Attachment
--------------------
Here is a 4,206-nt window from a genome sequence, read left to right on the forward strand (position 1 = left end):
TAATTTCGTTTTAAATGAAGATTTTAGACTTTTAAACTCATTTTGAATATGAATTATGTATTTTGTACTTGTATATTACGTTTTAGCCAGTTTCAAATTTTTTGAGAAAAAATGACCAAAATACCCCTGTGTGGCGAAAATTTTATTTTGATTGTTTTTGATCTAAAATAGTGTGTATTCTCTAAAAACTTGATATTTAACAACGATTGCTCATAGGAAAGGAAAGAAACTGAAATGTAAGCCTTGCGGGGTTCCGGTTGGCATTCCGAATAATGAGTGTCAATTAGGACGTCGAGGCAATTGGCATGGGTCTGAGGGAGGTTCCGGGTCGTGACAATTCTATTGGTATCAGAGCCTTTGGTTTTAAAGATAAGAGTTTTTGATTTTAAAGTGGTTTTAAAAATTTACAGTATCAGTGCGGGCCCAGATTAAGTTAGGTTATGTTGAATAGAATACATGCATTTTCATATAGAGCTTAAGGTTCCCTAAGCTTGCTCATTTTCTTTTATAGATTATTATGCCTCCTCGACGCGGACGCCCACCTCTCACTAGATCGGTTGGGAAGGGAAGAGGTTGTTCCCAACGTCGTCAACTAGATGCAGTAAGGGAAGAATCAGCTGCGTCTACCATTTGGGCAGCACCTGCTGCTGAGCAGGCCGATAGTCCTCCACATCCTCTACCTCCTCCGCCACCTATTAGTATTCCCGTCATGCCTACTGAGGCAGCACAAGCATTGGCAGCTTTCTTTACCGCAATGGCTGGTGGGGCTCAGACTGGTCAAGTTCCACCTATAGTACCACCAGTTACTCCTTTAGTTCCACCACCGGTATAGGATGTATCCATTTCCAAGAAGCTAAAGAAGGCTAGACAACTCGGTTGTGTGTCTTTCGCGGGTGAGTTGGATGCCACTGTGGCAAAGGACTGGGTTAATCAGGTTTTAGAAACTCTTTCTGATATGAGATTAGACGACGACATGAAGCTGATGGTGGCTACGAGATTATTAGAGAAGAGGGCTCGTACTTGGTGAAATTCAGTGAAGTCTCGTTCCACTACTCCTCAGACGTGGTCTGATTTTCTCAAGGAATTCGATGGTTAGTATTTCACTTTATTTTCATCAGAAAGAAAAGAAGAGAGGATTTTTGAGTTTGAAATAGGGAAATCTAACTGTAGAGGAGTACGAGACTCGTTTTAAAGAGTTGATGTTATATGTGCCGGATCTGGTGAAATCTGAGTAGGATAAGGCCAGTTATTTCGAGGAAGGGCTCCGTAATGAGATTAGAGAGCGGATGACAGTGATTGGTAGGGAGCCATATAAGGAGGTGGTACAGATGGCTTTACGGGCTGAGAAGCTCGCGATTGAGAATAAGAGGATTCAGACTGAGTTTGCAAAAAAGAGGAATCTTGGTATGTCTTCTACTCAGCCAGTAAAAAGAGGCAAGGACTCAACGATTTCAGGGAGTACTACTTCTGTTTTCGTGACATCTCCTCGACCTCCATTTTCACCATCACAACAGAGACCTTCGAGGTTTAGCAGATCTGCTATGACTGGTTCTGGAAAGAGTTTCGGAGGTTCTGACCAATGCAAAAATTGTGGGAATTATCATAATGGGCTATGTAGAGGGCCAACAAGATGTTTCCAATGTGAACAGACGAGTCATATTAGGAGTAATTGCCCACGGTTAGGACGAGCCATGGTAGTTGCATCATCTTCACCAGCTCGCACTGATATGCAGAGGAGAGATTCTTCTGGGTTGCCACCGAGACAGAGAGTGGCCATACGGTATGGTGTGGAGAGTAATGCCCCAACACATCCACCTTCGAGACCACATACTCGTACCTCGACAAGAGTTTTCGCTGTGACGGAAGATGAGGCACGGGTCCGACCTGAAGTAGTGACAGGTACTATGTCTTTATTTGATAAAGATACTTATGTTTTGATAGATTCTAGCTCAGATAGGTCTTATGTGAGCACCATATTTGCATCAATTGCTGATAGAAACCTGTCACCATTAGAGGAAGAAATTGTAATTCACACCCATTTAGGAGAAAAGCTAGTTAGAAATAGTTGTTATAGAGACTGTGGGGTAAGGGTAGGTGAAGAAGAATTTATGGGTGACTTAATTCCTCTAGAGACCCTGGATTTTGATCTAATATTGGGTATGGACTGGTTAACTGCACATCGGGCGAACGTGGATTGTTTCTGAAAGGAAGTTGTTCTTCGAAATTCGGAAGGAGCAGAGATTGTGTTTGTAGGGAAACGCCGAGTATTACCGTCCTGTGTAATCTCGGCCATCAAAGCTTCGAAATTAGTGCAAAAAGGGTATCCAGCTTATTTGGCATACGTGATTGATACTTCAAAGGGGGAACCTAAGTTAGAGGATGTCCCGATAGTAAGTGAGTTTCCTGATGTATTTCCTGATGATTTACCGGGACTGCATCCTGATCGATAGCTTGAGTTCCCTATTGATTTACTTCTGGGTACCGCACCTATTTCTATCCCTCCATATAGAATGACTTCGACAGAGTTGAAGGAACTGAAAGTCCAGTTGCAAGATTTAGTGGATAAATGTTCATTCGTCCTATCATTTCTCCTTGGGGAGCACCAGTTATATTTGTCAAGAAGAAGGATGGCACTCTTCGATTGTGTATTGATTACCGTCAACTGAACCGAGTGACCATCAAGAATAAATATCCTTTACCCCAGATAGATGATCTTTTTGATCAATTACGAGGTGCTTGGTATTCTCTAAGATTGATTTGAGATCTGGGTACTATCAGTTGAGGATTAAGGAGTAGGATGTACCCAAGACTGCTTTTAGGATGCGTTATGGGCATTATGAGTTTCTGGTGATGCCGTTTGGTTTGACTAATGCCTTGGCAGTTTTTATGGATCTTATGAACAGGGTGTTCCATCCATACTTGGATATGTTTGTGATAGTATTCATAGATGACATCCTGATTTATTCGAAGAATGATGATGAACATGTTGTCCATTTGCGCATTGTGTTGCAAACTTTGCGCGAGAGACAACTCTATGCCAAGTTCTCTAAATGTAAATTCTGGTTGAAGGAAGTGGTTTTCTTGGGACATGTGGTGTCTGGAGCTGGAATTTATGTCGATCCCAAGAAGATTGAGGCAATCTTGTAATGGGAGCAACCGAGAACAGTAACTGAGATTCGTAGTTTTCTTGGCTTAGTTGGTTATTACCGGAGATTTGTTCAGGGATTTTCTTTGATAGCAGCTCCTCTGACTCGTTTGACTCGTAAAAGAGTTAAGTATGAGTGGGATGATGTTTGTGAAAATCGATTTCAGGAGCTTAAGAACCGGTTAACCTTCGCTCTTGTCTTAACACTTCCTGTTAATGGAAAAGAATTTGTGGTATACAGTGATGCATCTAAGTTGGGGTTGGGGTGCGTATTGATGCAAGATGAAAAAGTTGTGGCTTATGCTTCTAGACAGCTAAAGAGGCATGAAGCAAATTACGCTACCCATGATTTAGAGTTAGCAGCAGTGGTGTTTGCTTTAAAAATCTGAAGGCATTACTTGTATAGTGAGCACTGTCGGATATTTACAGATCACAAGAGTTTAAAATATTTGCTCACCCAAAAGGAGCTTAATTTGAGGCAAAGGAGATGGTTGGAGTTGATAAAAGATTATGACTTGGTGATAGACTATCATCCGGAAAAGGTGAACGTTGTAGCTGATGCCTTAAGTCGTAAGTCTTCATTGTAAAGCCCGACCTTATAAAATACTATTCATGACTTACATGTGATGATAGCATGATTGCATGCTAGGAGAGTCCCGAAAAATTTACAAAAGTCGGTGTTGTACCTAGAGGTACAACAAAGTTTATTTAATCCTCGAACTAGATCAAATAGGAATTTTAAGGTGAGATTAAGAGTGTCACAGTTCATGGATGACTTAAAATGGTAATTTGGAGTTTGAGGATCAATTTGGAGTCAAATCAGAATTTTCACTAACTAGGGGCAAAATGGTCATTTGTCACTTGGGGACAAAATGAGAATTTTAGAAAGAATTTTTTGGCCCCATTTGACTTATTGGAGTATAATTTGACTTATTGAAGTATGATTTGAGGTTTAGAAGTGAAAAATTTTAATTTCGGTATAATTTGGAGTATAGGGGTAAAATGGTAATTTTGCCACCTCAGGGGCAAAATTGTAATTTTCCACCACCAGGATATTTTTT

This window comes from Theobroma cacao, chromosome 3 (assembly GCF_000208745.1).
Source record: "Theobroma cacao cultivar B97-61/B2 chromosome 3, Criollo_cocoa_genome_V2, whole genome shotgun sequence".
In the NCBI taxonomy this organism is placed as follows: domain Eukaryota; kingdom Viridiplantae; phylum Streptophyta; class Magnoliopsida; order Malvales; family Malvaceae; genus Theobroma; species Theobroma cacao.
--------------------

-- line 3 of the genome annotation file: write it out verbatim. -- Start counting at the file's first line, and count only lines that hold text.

This window comes from Theobroma cacao, chromosome 3 (assembly GCF_000208745.1).